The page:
Pharmacists in care homes could be a win for everyone
Locating pharmacies within care homes can benefit residents and cut down on GPs’ workloads, new research suggests. A study conducted by the University of Leicester over six years placed pharmacies in 49 care homes across the UK on a trial basis.
The Care Home Independent Pharmacist Prescriber Study (CHIPPS) found the move reduced harm and was seen as a positive step by care home managers, GPs and residents. On average, residents are routinely prescribed eight or more medications.
CHIPPS trialled pharmacies in a randomised controlled test in care homes across England, Scotland and Northern Ireland. Some 25 specially trained pharmacist independent prescribers were introduced into the facilities to improve medicine management.
David Wright, project leader and professor and head of the university's school of healthcare, said: "The results support expansion of the current pharmacist role in care homes, to include prescribing and frequent visits, as it reduces future harm from medicines and helps care homes to improve their management of medicines."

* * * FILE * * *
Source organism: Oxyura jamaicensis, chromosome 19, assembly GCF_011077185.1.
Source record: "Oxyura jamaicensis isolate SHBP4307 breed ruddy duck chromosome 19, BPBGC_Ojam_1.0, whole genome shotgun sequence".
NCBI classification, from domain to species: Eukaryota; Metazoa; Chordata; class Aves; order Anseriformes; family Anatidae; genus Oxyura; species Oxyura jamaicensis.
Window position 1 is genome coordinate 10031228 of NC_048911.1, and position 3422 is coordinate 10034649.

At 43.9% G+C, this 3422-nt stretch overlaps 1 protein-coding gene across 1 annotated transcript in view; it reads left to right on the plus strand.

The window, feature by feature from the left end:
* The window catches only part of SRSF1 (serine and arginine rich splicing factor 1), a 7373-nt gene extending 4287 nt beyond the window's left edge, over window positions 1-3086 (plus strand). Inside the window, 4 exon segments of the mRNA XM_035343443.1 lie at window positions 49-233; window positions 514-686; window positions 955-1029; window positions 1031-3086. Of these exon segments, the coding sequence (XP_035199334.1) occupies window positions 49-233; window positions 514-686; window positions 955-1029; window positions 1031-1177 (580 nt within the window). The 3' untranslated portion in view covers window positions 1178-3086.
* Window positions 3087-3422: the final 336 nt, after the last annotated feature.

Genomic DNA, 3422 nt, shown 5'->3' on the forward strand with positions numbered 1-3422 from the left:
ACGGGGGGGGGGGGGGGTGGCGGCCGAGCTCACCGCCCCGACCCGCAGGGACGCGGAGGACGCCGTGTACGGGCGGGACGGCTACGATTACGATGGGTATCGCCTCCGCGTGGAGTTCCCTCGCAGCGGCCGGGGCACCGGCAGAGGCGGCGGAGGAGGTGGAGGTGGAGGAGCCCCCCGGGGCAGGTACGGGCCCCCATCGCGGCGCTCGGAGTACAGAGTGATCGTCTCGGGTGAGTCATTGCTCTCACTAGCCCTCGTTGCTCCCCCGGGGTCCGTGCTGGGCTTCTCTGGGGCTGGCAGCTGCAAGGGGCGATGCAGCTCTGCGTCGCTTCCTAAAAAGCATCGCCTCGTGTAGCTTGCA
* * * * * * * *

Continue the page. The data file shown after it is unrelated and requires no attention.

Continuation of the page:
The study also analysed the impact onsite pharmacies had on the number of falls in care homes. These incidents can have a lasting effect on residents, leading to broken bones, lost confidence or becoming withdrawn.
According to the NHS, approximately one in three individuals aged over 65 and half of people over 80 will have at least one fall a year. This makes them a significant risk for the elderly. The research didn’t find having pharmacists in care homes decreased the chances of a fall, however.
Latest figures suggest there are 12,022 residential care homes in the UK, with some 408,371 people living in them. According to the Alzheimer’s Society, 70 per cent of these residents have a form of dementia or severe memory problems.
Supervising medication is just one of the roles carried out by the 751,851 carers that look after this section of the population. Care homes offer peace of mind to families of the elderly who can no longer manage in their own homes.
Professor Richard Holland, who co-led the project, said: "This study provides important evidence for the development of models of care in care homes which we consider should include pharmacist independent prescribers."
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